“Land values funding row set to throw Axminster masterplan and relief road plans into chaos”

As reported by Owl a week ago:
https://eastdevonwatch.org/2019/11/29/axminster-master-plan-back-to-the-drawing-board-but-dont-upset-the-developers/

“A row over land values is set to scupper a masterplan that would see more than 800 new homes and the long-awaited relief road for Axminster built.

The Axminster North East Urban Extension masterplan for 850 homes was adopted in January, and also includes employment land, open spaces and community facilities.

It also included the £16.7m north-south relief road that aims to end the severe congestion, pollution and HGVs having to travel on the existing road that runs through the centre of the town.

East Devon District Council had successfully bid for a £10m Homes England Housing Infrastructure Funding (HIF) grant that would be used to help fund the delivery of the crucial new relief road, only for the government agency to change their mind and turn the grant into a loan. …

Outlining the situation in his report, Mr Freeman says that the land owners have been contacted but are unwilling to reduce their expectations.

The Crown Estate who own their land outright advised that the value attributed to their land is fixed by what they actually paid and cannot therefore be renegotiated, he said, adding the land owners whose land is optioned to Persimmon Homes were not willing to entertain this option, stating that if they could not realise their expected values they would simply continue to farm the land and await a more attractive offer in the future. …”

https://www.devonlive.com/news/devon-news/land-values-funding-row-set-3608294

Axminster ‘Master Plan’ – back to the drawing board but don’t upset the developers!

See pages 12-18 here:

https://democracy.eastdevon.gov.uk/documents/g1348/Public%20reports%20pack%2009th-Dec-2019%2010.00%20Strategic%20Planning%20Committee.pdf?T=10

What a mess! Houses but no road?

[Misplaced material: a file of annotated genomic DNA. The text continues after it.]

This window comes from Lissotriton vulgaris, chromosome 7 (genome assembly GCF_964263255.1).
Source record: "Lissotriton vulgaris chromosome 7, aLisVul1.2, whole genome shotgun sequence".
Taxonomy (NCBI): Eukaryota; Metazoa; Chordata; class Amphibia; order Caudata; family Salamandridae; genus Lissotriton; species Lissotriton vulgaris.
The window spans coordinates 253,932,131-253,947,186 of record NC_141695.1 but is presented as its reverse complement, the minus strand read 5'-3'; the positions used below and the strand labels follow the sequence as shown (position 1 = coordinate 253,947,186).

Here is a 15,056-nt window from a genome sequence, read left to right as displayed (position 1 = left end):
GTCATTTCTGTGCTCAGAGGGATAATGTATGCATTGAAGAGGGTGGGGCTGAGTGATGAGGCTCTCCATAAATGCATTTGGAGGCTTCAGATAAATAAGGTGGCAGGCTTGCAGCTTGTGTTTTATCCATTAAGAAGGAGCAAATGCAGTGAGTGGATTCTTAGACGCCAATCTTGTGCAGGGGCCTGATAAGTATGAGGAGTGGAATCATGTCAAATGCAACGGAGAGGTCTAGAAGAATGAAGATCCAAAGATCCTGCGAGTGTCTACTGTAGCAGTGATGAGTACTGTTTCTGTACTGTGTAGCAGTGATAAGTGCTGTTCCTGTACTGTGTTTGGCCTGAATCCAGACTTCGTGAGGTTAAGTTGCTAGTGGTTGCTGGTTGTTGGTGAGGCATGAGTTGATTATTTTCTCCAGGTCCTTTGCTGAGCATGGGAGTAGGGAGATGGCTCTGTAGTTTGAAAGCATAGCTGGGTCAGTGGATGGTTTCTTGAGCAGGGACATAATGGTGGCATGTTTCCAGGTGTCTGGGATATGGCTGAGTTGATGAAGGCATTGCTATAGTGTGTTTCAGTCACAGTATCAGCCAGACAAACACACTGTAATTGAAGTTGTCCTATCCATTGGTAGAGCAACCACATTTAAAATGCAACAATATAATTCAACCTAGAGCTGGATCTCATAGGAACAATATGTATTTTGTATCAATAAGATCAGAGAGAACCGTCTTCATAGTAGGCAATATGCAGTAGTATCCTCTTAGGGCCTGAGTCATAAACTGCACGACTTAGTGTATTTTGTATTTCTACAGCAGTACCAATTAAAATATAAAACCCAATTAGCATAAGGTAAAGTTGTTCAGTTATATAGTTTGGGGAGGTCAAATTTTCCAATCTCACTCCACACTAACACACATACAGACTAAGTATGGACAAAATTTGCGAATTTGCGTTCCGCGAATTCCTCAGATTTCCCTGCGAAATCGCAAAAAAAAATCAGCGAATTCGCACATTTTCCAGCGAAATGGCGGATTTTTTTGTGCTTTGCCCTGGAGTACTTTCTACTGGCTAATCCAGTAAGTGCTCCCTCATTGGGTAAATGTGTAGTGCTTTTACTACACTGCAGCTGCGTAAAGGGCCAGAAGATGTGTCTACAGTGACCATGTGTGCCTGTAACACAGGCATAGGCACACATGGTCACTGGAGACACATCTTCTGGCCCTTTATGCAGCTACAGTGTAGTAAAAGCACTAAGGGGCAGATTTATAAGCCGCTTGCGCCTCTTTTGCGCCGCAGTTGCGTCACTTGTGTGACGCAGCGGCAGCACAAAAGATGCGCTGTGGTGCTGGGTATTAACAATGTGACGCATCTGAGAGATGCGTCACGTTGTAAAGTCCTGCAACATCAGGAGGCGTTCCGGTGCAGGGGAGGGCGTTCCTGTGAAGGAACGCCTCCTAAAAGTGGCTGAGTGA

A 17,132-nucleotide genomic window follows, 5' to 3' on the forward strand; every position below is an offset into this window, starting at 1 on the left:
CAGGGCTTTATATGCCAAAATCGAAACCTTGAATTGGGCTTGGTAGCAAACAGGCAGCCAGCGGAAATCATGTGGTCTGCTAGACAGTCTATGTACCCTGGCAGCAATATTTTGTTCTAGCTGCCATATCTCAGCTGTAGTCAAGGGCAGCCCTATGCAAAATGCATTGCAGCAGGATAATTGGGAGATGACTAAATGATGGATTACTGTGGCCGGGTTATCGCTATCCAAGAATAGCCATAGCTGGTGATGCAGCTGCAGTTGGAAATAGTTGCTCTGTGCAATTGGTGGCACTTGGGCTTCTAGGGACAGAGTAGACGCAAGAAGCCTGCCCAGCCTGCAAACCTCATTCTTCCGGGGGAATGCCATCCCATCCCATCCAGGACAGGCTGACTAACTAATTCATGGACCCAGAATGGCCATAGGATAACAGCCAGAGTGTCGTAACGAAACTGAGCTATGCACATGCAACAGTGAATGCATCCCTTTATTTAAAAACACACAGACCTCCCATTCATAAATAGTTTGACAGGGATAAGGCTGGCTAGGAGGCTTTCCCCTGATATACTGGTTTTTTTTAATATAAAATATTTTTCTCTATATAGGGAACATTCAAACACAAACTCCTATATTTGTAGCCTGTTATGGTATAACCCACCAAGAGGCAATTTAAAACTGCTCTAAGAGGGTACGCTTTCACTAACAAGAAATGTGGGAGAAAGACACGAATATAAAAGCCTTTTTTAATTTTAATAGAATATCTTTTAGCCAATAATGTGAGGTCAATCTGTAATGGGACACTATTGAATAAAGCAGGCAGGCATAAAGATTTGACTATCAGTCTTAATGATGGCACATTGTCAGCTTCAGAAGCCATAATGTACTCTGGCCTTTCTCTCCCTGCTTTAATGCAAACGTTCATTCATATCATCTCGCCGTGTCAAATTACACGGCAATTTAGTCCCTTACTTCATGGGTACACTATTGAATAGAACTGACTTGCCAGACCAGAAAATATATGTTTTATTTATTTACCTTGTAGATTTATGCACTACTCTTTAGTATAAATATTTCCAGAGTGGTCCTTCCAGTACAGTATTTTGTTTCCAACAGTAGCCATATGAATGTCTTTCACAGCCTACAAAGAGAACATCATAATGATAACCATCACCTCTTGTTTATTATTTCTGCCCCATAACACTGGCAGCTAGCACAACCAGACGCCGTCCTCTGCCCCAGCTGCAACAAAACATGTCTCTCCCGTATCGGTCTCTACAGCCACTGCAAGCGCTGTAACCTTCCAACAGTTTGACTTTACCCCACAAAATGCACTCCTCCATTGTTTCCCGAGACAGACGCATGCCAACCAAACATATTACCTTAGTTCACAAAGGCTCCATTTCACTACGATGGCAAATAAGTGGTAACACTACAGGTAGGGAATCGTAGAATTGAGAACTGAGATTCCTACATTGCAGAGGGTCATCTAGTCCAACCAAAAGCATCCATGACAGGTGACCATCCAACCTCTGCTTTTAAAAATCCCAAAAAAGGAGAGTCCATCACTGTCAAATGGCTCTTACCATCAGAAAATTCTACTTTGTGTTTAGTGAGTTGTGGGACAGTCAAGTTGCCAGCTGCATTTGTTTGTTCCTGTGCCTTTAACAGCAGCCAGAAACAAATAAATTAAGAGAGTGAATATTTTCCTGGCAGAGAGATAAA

Recommendations:

“That Members:

1. Accept that it is not going to be possible to progress with the Housing Infrastructure Fund bid as things stand and that the offer is likely to be withdrawn unless Homes England change their position on land values

2. Re-engage the consultants for the Axminster Urban Extension Masterplan to:

a) review options to enable as much of the development in the masterplan to proceed accepting that this would be ahead of delivery of the relief road in its entirety
b) update the viability of the project to reflect the latest cost estimates and funding position
c) consider the re-phasing of the development in light of the failure of the HIF bid

3. Agree that a Housing Delivery Action Plan be produced to consider how to bolster the housing land supply position in the district and that this be considered by Strategic Planning Committee alongside a revised Axminster Masterplan.”

Why did Axminster fail to get Town Fund grant? Because it’s in a safe Tory seat

“The Conservatives have been accused of short-changing the poorest communities in favour of comparatively affluent towns to boost their election prospects.

The government promised that the multibillion-pound towns fund would “unleash the full economic potential of more than 100 places and level up communities throughout the country”.

However, 32 towns on the list fall outside the 300 worst-off in England according to rankings from the Office for National Statistics.

Analysis by The Times reveals the extent to which money has been directed towards wealthier areas that are marginal Conservative-held or target seats.

Among the least deprived locations given priority are Stocksbridge in South Yorkshire, where Angela Smith, who won the seat for Labour in 2017, is standing aside after 14 years, and Loughborough, where the Conservatives are defending a majority of 4,000.

Others include Brighouse, Kidsgrove, Cheadle, Worcester and Crawley, which all sit in constituencies that returned Tory MPs with majorities of less than 5,000 at the 2017 election.

Newark, which is ranked 298th in terms of deprivation, is in the constituency being contested by Robert Jenrick, the housing secretary. The list also features Darwen, the Lancashire constituency that Jake Berry, the northern powerhouse minister, is defending.

Andrew Gwynne, the shadow communities secretary, said: “This raises serious questions about the role that ministers and advisers played in robbing some of the poorest towns in the country to funnel cash into Tory target seats in a scramble for votes.